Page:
Are you branding your small business? As a branding designer I work with women in business who are all at different stages in their businesses. One thing they all have in common is the need to look unique, look open for business and look professional so that it makes them feel confident about their gorgeous business.

For some of my customers branding their small business is one of the biggest investments they make, this and their website, and for this very reason it’s the most scariest thing too – trusting someone else, passing over your baby, essentially, to make your business come to life.

Today I’m going to share my answers to 9 of the most common branding identity related questions that I get asked all the time.

So, let’s do this…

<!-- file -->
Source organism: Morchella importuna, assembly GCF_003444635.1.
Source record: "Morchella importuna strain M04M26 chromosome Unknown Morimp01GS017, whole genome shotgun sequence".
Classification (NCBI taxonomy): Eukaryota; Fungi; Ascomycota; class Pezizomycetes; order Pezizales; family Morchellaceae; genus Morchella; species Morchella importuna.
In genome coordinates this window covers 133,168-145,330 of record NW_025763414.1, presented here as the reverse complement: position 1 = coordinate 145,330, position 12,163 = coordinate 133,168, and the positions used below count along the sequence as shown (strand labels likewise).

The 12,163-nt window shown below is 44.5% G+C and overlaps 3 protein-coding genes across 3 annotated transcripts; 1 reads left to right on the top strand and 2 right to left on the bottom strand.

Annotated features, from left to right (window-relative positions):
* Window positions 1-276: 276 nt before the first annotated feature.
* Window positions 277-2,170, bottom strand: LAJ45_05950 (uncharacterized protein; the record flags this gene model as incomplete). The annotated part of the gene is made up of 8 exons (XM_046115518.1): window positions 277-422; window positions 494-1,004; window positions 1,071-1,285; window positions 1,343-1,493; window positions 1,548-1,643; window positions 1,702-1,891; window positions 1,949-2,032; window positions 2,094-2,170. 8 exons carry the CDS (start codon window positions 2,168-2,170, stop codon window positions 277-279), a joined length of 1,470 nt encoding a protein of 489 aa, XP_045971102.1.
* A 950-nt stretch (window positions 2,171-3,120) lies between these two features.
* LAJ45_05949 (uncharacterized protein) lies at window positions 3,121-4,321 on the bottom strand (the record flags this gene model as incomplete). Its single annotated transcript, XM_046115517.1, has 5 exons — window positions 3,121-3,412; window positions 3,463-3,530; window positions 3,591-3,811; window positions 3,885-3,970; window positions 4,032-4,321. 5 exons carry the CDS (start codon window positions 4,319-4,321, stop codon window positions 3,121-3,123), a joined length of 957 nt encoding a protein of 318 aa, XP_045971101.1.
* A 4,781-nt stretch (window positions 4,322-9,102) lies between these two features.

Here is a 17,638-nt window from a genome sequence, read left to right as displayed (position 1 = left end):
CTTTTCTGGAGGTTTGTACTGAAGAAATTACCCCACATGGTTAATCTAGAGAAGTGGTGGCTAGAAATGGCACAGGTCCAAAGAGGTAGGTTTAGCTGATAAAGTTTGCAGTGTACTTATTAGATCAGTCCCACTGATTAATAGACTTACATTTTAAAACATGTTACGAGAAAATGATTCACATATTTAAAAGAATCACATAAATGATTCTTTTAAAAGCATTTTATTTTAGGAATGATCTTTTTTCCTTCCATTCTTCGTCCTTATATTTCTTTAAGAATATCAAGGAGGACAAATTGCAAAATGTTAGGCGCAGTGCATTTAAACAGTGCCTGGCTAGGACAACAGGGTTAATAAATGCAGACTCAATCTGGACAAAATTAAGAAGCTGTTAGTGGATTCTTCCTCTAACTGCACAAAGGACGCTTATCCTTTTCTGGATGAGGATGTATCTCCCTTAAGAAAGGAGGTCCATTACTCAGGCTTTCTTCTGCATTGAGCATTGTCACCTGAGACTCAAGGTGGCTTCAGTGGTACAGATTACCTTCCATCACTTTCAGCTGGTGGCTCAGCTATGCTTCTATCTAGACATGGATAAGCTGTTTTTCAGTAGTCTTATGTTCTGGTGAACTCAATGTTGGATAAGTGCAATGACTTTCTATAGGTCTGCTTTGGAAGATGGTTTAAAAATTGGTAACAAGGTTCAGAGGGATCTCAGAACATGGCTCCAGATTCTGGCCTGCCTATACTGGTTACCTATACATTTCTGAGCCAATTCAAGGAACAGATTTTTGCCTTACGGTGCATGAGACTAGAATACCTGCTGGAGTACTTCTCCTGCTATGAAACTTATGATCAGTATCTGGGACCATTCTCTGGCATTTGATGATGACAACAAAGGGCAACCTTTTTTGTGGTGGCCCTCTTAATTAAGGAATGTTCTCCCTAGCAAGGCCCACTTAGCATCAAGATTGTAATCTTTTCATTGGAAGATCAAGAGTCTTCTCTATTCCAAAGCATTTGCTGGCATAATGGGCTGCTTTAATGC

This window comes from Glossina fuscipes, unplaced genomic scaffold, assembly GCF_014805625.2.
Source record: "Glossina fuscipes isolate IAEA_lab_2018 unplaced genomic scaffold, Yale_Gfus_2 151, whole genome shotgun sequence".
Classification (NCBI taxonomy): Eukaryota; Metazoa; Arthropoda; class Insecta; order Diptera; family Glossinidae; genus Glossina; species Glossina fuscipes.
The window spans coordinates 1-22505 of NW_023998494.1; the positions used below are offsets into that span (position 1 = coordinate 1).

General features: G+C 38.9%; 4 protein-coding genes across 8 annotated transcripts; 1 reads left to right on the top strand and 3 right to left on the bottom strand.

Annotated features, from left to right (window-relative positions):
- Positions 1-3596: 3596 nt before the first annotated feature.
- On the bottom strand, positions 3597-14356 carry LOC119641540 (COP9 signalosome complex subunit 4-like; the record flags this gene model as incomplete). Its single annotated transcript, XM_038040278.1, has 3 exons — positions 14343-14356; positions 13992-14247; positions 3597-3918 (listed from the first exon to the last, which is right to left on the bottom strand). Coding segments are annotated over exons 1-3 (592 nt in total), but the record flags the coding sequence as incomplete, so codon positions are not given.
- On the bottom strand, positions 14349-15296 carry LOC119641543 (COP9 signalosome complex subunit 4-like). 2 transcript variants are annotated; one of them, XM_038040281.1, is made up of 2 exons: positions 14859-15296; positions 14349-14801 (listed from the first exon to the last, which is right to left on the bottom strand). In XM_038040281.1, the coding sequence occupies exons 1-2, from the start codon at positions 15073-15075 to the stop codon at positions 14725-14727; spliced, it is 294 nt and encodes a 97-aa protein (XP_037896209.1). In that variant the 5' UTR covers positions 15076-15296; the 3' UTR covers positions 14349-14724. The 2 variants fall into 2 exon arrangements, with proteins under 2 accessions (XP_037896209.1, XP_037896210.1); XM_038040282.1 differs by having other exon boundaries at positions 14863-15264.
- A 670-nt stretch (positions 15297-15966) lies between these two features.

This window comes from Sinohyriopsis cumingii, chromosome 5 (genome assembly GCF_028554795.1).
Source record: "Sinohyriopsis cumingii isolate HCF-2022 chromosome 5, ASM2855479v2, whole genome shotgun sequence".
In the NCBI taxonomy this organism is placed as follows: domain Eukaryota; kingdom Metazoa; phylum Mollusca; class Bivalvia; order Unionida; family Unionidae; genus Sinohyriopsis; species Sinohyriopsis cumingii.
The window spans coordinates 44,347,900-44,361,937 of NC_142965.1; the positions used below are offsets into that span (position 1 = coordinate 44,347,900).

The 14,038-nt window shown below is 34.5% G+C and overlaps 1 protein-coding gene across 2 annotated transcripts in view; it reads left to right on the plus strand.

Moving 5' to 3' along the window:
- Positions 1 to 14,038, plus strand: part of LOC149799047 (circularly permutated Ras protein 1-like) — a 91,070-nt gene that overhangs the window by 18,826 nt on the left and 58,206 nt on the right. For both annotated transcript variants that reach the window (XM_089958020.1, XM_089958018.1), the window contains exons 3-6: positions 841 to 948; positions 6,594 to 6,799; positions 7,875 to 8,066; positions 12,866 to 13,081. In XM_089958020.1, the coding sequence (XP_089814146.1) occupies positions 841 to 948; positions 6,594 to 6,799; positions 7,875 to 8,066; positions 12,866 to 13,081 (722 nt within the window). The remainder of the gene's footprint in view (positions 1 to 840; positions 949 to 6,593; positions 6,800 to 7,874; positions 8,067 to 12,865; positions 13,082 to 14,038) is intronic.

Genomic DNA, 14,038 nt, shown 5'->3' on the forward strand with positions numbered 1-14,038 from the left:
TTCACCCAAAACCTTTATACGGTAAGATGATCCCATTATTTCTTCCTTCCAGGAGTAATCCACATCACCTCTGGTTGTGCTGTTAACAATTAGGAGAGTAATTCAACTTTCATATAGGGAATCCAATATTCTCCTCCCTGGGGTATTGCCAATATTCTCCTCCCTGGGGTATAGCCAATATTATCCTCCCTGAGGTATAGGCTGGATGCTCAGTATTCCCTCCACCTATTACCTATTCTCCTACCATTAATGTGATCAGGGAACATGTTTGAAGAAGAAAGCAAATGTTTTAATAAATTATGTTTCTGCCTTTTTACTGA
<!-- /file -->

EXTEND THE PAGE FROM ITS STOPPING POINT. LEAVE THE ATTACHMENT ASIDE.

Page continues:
1. I have no idea how to design my brand, where do I start? First thing is first ask yourself the following – what’s your budget? Do you want to DIY or would you like it to be done by a graphic designer? Do I have the time to design it myself? Do I have the skill set to design this myself?  So firstly set yourself a budget and work with that. If you want to DIY as you have a limited budget then I suggest you use something like Canva or PowerPoint to design yourself a text based logo, and do a little research on font types that work well together. On the other hand if you decide you want to invest in your branding and hire a professional then do a little bit of research on graphic designers, ask for referrals from other people in your circle, check out their portfolio and their social media platforms as well as their website and packages. What packages do they offer, is there one that includes everything that can get your business off the ground, do they offer social media templates as well as social media banners, or do they just do a logo package? What do you actually need? Do a comparison of each based on your needs for your business, then see who ticks the boxes and who can bring your business to life for you. Once decided touch base with them, ask if they do consultations, if they do, then this is your opportunity to see how well you would work together down the line – do you connect well and would you work well together? Remember, they are the key to your visual success – get this right and you’ll be flying in no time at all.